Don't just keep sticking with "we've always done it like this".  Try and find new ways to trial out ideas for testing.  And here, "trial" is the operative word - don't build a critical delivery around something you've never tried before.  Find a way to try it out in a way that won't cause a meltdown if it doesn't go as planned.  Be prepared for needing to modify your first approach to "remove the kinks".

Ask yourself why - from your experience in testing, and from other's testimony - this new method will make a difference for the project in front of you now.  How can you tell if it's working?

This leads nicely to the third point ...

Monitor and seek feedback

Get used to trying ideas.  Sometimes unexpected things will happen - I can't tell you what, because that's why they're unexpected.  Sometimes your idea is basically good, however you may need to step back, see the bigger picture, and make some tweaks and improvements.

And don't just rely on your own observations - ask around people you trust.  Hopefully right now, you're working right alongside people you trust (if not, ask yourself how can you build that trust?).

Get feedback from others about how things are going.  Maybe they don't know much about testing?  It might be a good opportunity to talk to them a little about how you testing working and fitting in the grander scheme.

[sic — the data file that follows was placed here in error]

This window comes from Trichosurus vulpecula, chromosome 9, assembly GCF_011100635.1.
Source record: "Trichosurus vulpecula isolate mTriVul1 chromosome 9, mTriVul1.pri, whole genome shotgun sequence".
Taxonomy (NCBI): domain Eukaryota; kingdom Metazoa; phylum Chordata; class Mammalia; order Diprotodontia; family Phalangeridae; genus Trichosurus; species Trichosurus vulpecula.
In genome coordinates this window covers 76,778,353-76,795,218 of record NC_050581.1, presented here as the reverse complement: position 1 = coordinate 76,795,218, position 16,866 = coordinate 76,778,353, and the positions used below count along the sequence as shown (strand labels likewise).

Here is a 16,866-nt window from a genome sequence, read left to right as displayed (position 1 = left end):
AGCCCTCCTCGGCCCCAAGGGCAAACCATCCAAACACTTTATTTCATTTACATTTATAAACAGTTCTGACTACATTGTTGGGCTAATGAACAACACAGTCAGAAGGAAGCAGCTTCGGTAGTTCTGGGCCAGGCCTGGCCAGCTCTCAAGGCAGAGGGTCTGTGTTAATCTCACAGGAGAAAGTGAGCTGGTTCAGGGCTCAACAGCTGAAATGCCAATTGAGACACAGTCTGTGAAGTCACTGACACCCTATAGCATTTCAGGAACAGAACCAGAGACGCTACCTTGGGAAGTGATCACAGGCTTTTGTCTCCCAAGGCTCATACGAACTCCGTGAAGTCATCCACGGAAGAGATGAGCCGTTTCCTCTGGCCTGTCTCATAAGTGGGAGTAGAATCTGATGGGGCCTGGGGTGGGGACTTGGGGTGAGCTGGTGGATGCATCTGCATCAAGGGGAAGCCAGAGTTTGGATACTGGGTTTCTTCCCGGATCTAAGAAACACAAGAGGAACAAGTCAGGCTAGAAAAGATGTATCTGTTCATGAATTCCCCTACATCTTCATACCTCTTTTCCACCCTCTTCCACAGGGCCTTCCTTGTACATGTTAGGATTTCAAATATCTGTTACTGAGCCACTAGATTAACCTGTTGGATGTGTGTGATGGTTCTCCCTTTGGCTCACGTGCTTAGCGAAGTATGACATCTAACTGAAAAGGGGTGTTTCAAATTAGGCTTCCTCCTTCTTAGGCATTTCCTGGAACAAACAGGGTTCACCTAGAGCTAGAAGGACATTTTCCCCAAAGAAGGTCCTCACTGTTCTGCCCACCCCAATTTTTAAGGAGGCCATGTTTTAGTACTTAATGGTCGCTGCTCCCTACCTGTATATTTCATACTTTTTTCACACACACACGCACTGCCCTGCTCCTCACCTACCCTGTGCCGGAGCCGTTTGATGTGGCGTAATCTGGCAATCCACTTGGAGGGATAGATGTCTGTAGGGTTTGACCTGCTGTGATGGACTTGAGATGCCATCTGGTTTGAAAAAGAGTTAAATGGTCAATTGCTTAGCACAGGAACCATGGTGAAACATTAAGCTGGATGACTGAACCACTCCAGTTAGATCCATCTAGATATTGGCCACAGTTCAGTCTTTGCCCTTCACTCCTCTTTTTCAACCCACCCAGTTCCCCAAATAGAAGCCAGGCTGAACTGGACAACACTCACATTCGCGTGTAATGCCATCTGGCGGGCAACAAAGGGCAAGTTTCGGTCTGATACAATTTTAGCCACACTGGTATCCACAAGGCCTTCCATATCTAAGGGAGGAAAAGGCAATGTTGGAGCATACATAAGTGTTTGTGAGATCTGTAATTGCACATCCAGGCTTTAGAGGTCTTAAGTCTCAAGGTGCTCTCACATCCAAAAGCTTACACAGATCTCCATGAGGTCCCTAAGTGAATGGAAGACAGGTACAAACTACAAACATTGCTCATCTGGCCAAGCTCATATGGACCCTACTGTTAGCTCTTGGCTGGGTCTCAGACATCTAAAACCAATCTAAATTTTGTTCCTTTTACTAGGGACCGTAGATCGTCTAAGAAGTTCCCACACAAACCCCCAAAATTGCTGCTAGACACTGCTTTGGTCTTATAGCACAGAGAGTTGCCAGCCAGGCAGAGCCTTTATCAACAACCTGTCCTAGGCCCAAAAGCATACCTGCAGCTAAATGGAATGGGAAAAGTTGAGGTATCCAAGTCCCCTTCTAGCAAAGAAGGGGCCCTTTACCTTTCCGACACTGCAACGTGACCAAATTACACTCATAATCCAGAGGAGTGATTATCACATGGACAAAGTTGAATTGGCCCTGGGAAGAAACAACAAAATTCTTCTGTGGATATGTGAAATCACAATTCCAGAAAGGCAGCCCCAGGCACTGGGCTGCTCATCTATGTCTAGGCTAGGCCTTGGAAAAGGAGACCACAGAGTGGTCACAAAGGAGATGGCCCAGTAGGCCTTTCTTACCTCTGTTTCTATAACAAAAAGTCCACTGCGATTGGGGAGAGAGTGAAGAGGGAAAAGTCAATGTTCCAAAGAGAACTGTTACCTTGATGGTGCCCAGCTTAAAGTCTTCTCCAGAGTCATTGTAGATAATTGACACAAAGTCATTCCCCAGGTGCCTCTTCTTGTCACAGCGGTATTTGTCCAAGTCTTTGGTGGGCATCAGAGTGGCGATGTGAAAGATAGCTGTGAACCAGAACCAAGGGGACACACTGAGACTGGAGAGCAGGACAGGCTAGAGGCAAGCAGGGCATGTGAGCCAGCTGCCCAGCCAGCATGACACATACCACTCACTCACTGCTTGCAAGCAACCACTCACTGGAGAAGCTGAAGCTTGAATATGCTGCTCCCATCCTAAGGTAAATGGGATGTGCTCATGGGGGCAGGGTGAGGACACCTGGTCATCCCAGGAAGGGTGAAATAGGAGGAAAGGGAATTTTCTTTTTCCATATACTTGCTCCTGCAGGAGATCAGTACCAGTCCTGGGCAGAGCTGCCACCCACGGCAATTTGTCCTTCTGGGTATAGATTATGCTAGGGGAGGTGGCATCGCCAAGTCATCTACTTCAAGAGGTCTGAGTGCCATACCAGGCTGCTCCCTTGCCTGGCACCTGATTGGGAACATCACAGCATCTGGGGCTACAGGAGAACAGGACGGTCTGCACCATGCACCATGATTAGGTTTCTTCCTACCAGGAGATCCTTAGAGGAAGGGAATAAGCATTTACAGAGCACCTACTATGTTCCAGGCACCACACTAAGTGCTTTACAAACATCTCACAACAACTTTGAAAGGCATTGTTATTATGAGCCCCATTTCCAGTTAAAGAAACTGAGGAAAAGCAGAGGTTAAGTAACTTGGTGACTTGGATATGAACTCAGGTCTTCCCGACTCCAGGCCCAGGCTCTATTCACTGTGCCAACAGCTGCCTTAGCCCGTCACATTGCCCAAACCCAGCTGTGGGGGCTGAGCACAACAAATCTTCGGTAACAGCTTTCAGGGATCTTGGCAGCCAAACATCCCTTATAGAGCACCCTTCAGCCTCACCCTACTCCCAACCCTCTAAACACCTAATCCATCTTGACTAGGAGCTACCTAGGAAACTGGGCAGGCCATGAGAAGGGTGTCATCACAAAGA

At times though you might find the gulf between your theory and running it in practice makes your idea unworkable.  Don't be afraid to "chalk this one to experience", maybe you now have enough information to see the old way had values you didn't originally see?  Maybe your approach would work better for a different project.  That experience is hard won and yours to use going forward.

Test everything

Embrace the philosophy and critical thinking which are core to the craft of testing.  In everyday life we build our thinking on an invisible raft of assumptions we often aren't even aware is under us.

Once in a while open your eyes to the world around you, and as a mental exercise ask yourself "how can I prove to myself beyond doubt that ...".  You may want to prove to yourself that "the world is round", that "roses are red", or that "two different people both independently recognise the same food stuffs as a 'sweet' taste".

Software and testing is built on a raft of assumptions, some assumptions are like "the Earth is round", we just take for granted without asking "what proof have I actually seen directly?".  But sometimes we need to be mentally aware of them, because some are not sound assumptions to make - and many projects have been caught out by not realising them!

Embracing critical thinking is all about trying to notice assumption and bias, and hopefully avoiding being duped or made a sucker.  A kind of critical life skill in a world with so much misinformation!

5 comments:

  1. Hi, I'd like to ask you if we could translate some of your wonderful articles to Russian for software-testing.ru website, for our readers to enjoy. We'll keep the link to the original article, certainly. Thank you anyway for loads of interesting information you share. Olga.

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  2. Nicely explained. Here you described the well written article from your in-depth knowledge. Truly impressive and nice information